Category Archives: Packaging
The Haunted Hillbilly
Montréal’s Centaur Theatre
May 8 – June 3, 2012
The award-winning musical based on
the novel by Derek McCormack.
Produced by Sidemart.
I saw it 3 times last summer in Toronto at Theatre Passe Muraille!
Featuring all-original music by Matthew Barber, this season’s production launches the soundtrack on both vinyl and CD. The album includes twelve songs from the play and has guest appearances by Doug Paisley, Justin Rutledge, Oh Susanna, Julie Fader and of course, Matthew Barber (and others!). The album will be exclusively available at the theatre during the run of the show and will have a wider release in June.
Matthew asked me to design the cover for him — such an honour!
I wanted to keep the same character I used on the original book cover and poster – the skeleton in a cowboy hat, playing guitar. I found this old photo at a flea market and altered the person’s face to resemble a skull.
This doesn’t have the impact I was looking for. Dropping the photo and
updating the illustration I came up with something more effective:
Something closer to the original poster could work. I used a
typeface that is easier to read at smaller sizes, but the type and the
cowboy are competing for attention — more revisions!
Thinking of bats, some snapshots I took at the South
End Cemetery in East Hampton came to mind:
I’ve always liked those little angels on tombstones. They remind me of bats.
Changing one angel wing to a bat wing and adding cowboy hats,
I came up with this new design:
I wanted to keep the new cowboy so used him elsewhere:
I really liked the leather and denim colours on the design, but we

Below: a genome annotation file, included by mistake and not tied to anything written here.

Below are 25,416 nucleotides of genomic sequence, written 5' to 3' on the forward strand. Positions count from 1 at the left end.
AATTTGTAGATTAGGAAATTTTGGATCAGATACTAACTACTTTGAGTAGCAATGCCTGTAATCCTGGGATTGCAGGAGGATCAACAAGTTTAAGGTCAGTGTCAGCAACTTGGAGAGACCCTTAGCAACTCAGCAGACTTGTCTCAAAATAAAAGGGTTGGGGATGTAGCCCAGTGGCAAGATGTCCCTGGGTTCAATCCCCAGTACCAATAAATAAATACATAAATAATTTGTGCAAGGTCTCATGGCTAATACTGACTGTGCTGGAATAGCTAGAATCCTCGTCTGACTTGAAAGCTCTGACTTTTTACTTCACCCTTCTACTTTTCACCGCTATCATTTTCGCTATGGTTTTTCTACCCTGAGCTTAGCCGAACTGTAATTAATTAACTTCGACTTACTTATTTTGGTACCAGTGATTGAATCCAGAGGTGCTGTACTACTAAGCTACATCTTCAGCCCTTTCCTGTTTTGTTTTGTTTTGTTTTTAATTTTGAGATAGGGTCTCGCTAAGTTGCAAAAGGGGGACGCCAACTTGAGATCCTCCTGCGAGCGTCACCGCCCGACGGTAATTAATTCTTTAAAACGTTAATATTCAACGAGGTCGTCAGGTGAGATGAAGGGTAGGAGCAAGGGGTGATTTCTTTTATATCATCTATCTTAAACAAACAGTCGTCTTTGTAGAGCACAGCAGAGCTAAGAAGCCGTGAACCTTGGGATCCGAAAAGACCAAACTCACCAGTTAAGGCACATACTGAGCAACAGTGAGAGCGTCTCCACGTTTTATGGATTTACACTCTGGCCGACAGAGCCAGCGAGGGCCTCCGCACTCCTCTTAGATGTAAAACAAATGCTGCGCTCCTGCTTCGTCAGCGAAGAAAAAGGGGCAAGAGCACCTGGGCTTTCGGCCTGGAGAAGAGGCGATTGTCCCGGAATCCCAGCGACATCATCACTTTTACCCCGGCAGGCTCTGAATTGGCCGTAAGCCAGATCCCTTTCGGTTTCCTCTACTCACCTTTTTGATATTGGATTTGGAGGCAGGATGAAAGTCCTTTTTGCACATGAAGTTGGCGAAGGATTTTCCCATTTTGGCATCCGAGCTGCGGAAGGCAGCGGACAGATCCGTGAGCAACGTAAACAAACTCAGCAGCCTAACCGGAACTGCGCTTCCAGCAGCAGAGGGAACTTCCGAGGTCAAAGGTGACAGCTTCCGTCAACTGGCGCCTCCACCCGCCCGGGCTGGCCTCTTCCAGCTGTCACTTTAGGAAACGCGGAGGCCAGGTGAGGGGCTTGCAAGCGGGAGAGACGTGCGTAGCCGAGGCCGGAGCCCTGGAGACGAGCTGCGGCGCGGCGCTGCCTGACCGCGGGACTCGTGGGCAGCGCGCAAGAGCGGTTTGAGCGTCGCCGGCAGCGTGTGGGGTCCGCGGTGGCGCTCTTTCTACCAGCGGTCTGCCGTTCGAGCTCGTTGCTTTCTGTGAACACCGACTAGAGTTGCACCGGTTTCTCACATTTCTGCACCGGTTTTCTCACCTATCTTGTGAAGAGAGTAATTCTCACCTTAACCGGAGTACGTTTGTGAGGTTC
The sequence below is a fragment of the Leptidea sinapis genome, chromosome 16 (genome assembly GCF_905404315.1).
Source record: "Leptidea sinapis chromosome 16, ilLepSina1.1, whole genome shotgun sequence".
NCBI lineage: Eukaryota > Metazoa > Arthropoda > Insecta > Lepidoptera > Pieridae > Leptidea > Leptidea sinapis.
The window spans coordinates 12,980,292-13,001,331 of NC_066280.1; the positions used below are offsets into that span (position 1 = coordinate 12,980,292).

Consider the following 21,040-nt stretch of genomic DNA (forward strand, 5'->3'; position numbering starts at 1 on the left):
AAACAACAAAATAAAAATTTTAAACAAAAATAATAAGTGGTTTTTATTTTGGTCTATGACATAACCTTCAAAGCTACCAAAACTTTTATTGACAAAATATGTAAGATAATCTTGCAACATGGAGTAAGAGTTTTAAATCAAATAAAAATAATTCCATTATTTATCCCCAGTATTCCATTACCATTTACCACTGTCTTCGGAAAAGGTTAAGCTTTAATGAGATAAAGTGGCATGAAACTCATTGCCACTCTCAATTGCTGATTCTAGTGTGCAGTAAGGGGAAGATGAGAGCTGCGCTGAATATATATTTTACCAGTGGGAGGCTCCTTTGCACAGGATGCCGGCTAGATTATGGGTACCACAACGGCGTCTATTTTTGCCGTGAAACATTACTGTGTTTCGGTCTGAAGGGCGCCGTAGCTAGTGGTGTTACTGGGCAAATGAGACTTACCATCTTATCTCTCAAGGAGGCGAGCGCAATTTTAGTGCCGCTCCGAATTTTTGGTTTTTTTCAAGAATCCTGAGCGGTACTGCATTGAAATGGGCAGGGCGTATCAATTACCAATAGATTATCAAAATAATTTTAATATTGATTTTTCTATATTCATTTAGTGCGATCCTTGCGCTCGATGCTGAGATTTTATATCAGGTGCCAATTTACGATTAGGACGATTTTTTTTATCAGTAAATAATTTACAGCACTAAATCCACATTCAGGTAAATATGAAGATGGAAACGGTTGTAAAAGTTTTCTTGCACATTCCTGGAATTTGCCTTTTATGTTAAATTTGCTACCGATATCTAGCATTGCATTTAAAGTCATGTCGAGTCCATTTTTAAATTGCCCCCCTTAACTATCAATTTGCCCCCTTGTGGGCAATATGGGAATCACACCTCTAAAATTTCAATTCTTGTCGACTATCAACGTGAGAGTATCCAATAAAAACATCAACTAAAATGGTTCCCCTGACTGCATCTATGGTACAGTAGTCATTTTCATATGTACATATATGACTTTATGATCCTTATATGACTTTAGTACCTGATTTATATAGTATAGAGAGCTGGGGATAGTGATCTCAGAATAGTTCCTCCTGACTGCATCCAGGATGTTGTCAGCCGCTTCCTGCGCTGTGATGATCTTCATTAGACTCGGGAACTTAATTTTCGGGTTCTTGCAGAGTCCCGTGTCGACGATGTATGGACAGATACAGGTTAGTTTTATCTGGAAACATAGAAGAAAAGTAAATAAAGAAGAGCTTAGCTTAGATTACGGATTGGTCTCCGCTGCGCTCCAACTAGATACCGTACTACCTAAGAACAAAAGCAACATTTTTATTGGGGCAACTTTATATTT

decided something warmer and more colourful would
be better. It’s more musical, more sideshow, more carnival.
The final design:
Here are some more images from my patterns portfolio
This last one is my favourite. It’s inspired by an antique Singer Sewing Machine Oil can, one of which I have in my studio. I will be having this pattern printed on fabric for a project I am working on. I think it would make a great liner for a jacket, too.
In this design, my illustration of the can itself takes up a small portion of the surface. In the background I have taken apart the shapes and colours and created something a little more abstract. I have intentionally not used the Singer logo as I felt it is the colour and shapes that make the oil can recognizable. Instead I have reduced it to this hand-drawn S. The price is from the original can, but again, hand drawn. The only typesetting I did was for the ‘Sewing Machine Oil’ text, the content volume, and the ‘Made in U.S.A.’ tagline. The sewing machine graphic is not part of the original Singer design, but used to enforce the origins of this graphic.
I have completely redesigned my website in html so you don’t have to wait for those fancy flash files to load. I’ve also launched a new line of patterns — designs for any surface. Who wouldn’t want a wall full of ice cream sandwiches?
Something new in my online shop!
Scott-Bathgate Limited’s Can-D-Man character has been a favourite of mine ever since I can remember. In The Lakehead, where I grew up, there was a food distribution centre that had Can-D-Man on their outdoor signage and my grandmother’s kitchen cupboard was full of their red and white packaging — like this one, which I kept:
The sign is long gone and on my last visit to Winnipeg I made sure I
stopped by their national headquarters to take a couple of shots:
When I was a kid, I believed I was a member of the Nutty Club. This second image is part of a series of works I am creating about The Lakehead. This image is also available as a print from my online shop.
Just tearing open one of these paper bags of sunflower seeds was like a visit to the circus, or the barber shop. I found this photo on Jason Liebig’s photostream. He has amassed a wonderful collection of vintage packaging, mostly from the 1970s.